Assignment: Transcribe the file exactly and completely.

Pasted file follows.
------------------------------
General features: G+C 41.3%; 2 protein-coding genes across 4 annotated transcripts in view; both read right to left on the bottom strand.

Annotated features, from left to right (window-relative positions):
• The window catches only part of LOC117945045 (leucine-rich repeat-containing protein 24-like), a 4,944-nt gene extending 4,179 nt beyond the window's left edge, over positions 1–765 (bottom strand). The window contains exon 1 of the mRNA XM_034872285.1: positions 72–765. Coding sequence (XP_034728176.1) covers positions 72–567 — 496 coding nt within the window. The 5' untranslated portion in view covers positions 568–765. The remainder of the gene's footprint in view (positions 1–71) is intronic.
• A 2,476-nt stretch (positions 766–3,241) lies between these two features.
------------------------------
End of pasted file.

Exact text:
General features: G+C 41.3%; 2 protein-coding genes across 4 annotated transcripts in view; both read right to left on the bottom strand.

Annotated features, from left to right (window-relative positions):
• The window catches only part of LOC117945045 (leucine-rich repeat-containing protein 24-like), a 4,944-nt gene extending 4,179 nt beyond the window's left edge, over positions 1–765 (bottom strand). The window contains exon 1 of the mRNA XM_034872285.1: positions 72–765. Coding sequence (XP_034728176.1) covers positions 72–567 — 496 coding nt within the window. The 5' untranslated portion in view covers positions 568–765. The remainder of the gene's footprint in view (positions 1–71) is intronic.
• A 2,476-nt stretch (positions 766–3,241) lies between these two features.